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11.12.13Do You Use “Slates” to Check For Understanding? Tell me more (Video)

slates

I’m looking for some tales of Implementation as I write TLAC 2.0.  The topic is what I call “slates.” It’s a small (but mighty) part of Checking for Understanding where students show you objective data on their work in unison in order for you to be able to more simply and quickly assess it. More on what it looks like—plus a video—below but wondering:  Do you use this idea? Some different version of it? If so, what works, and how have you adapted it?

You can watch a good example of “slates” in this video of Uncommon’s Bryan Belanger reviewing a math problem his 8th grade math class completed.

As you can see, students bang their desks three times in sync to the words “rock, paper, scissors…” and then hold up one to four fingers in perfect unison to represent the answer they chose.   As is obvious, this helps Bryan assess and re-teach quickly and efficiently.

Definition via me yammering: Up top, I defined “slates” as students showing you objective data on their work in unison in order for you to be able to more simply and quickly assess it.  I’m going to parse that a bit.  You probably circulate and observe what your students are doing all the time in class. That’s great practice, but it’s different form “slates.” In “slates” you don’t have to seek them out because they actively show you—they hold up their white boards with a problem written on them or hold up their novels to show you that they’ve marked up a key passage. I used the phrase objective data above because people sometimes think they’re doing “slates” when they ask for subjective data from students—“Hold up your fingers 1-4. One means ‘I get it’; four means ‘I’m lost.’” That to me is unreliable self-report. It may have other uses, but it’s not good for Checking for Understanding, and I don’t include it as part of “slates.”   Finally, to be “slates,” the objective data has to be shown to you in unison so there’s no piggy-backing and changing answers.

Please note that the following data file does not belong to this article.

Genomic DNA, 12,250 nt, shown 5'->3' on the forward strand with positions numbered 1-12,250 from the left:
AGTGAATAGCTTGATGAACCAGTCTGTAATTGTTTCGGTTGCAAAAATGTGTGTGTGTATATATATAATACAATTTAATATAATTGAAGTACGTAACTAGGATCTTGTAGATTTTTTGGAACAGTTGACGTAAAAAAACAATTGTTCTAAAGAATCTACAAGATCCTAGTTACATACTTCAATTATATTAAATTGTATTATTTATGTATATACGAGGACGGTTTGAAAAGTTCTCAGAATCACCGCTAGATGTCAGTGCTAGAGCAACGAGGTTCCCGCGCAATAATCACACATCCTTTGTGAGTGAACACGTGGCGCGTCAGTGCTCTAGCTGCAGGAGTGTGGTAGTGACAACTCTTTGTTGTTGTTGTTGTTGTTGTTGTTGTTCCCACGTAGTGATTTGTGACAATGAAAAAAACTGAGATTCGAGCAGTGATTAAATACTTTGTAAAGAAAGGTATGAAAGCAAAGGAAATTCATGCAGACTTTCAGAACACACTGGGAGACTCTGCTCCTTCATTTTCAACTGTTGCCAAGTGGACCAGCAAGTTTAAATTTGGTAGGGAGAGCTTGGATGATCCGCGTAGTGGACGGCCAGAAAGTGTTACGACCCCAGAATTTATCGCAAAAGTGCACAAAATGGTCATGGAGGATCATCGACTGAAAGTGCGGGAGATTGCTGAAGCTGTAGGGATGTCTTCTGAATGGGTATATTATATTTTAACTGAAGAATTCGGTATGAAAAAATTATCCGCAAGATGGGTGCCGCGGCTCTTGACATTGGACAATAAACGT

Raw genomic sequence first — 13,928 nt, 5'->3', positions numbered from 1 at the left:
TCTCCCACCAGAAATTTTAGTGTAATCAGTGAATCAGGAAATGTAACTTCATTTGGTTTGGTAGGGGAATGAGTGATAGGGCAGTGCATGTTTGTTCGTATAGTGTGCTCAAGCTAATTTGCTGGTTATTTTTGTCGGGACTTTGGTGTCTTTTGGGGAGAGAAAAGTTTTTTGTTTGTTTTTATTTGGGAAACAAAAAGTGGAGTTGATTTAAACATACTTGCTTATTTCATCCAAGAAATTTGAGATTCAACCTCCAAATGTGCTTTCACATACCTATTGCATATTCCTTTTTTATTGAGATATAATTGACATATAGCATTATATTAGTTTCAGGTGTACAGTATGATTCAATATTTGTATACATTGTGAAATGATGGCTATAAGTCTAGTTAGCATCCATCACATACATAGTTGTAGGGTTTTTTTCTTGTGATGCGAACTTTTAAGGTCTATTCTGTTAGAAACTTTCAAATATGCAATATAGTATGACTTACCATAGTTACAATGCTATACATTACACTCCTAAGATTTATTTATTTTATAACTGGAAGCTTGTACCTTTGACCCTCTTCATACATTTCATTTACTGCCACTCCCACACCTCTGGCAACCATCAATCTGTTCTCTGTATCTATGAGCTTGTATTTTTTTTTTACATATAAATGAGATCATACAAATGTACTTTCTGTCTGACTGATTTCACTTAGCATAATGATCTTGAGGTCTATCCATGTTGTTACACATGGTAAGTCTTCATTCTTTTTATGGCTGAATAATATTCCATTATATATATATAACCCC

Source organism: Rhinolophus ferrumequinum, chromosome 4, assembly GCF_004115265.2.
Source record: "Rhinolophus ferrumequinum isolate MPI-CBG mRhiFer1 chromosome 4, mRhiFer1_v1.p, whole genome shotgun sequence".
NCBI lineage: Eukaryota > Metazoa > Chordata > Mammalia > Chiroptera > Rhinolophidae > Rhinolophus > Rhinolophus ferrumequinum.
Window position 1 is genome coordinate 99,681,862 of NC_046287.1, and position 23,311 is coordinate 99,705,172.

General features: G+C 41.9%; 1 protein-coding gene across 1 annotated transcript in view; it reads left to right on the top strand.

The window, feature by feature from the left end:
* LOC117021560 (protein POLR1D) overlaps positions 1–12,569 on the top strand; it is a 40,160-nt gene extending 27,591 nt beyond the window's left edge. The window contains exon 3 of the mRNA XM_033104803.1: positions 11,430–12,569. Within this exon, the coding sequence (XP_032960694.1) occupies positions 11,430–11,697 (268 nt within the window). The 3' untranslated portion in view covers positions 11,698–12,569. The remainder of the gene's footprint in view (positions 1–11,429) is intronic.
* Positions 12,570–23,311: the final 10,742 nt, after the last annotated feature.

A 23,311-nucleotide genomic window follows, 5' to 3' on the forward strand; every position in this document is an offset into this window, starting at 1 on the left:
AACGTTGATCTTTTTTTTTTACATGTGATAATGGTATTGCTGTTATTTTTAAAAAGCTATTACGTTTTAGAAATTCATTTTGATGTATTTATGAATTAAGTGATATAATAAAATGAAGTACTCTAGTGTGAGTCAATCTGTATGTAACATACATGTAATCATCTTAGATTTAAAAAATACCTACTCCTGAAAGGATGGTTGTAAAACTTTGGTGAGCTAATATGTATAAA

So… do you use (objective!) hand signals from students? Do you use white boards? Something else that allows you to assess mastery quickly during class?  If so tell me more. I’m looking to add some example to my chapter on CFU in TLAC 2.0.

And by the way, woot woot for Bryan B and his incredible math classes!

 

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7 Responses to “Do You Use “Slates” to Check For Understanding? Tell me more (Video)”

  1. Steve Juman
    November 14, 2013 at 2:53 pm

    Color Cups

    Each scholar has three colored cups stacked a green one (I understand), yellow cup ( I understand but have questions) and a red cup (Not there yet). Scholars will stack their cups with the one representing their reflections on the objective. This can be used as a quick in the moment data but not a true check for understanding.

    • Doug_Lemov
      November 14, 2013 at 8:11 pm

      thanks, steve. for what it’s worth i LIKE the idea you’re describing as it’s often useful to ask studnets to reflect on and agueg their own mastery. But i would not categorize as “slates” since the data is not objective but rather self-report. so as a categorization geek i’m not against it just saying it’s different from what i’m shooitng for here which is: “show me your answer”

      • Steve Juman
        November 14, 2013 at 8:19 pm

        Makes absolute sense I have seen teachers use playing cards assigned to specific multiple choice options similar to the use of rock, paper, scissors video shown. Scholars are expected to flip the card on their desk assigned to their choice of answer.

        • Doug_Lemov
          November 14, 2013 at 8:24 pm

          perfect. just the kind of stuff i’m looking for! thanks!

  2. Sylvia Paton
    November 15, 2013 at 3:19 am

    I do short, quick pop quizzes where students see one question on the screen at a time, with 4 multiple choice answers. Within a few seconds, they write the letter of their choice on a slate, nice and big, and then on my “show me!”, all slates go up.

    • Doug_Lemov
      November 15, 2013 at 3:43 am

      Great example, Sylvia. Thanks.

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